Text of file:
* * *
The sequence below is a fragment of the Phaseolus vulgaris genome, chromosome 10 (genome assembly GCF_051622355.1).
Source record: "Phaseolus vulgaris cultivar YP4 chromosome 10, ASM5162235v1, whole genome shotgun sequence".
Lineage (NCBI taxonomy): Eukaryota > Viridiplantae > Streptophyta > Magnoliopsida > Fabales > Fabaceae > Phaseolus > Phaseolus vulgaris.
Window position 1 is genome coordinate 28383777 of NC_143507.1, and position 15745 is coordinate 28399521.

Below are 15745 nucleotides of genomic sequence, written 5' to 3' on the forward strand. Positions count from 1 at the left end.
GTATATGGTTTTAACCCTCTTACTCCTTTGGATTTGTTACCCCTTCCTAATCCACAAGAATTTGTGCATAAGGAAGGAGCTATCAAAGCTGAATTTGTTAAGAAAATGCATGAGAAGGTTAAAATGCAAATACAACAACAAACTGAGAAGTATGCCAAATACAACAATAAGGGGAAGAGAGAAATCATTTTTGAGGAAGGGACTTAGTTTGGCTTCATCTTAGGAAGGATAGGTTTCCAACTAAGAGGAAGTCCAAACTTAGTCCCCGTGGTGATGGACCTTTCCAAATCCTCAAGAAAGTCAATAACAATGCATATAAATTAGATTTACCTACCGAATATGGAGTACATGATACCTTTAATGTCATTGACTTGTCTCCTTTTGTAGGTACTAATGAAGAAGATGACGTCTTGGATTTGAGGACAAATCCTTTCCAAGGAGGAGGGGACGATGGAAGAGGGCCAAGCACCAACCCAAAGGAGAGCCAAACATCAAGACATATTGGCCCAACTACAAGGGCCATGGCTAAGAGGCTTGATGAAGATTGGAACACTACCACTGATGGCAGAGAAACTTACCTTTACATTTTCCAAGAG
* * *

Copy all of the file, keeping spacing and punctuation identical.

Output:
The sequence below is a fragment of the Phaseolus vulgaris genome, chromosome 10 (genome assembly GCF_051622355.1).
Source record: "Phaseolus vulgaris cultivar YP4 chromosome 10, ASM5162235v1, whole genome shotgun sequence".
Lineage (NCBI taxonomy): Eukaryota > Viridiplantae > Streptophyta > Magnoliopsida > Fabales > Fabaceae > Phaseolus > Phaseolus vulgaris.
Window position 1 is genome coordinate 28383777 of NC_143507.1, and position 15745 is coordinate 28399521.

Below are 15745 nucleotides of genomic sequence, written 5' to 3' on the forward strand. Positions count from 1 at the left end.
GTATATGGTTTTAACCCTCTTACTCCTTTGGATTTGTTACCCCTTCCTAATCCACAAGAATTTGTGCATAAGGAAGGAGCTATCAAAGCTGAATTTGTTAAGAAAATGCATGAGAAGGTTAAAATGCAAATACAACAACAAACTGAGAAGTATGCCAAATACAACAATAAGGGGAAGAGAGAAATCATTTTTGAGGAAGGGACTTAGTTTGGCTTCATCTTAGGAAGGATAGGTTTCCAACTAAGAGGAAGTCCAAACTTAGTCCCCGTGGTGATGGACCTTTCCAAATCCTCAAGAAAGTCAATAACAATGCATATAAATTAGATTTACCTACCGAATATGGAGTACATGATACCTTTAATGTCATTGACTTGTCTCCTTTTGTAGGTACTAATGAAGAAGATGACGTCTTGGATTTGAGGACAAATCCTTTCCAAGGAGGAGGGGACGATGGAAGAGGGCCAAGCACCAACCCAAAGGAGAGCCAAACATCAAGACATATTGGCCCAACTACAAGGGCCATGGCTAAGAGGCTTGATGAAGATTGGAACACTACCACTGATGGCAGAGAAACTTACCTTTACATTTTCCAAGAG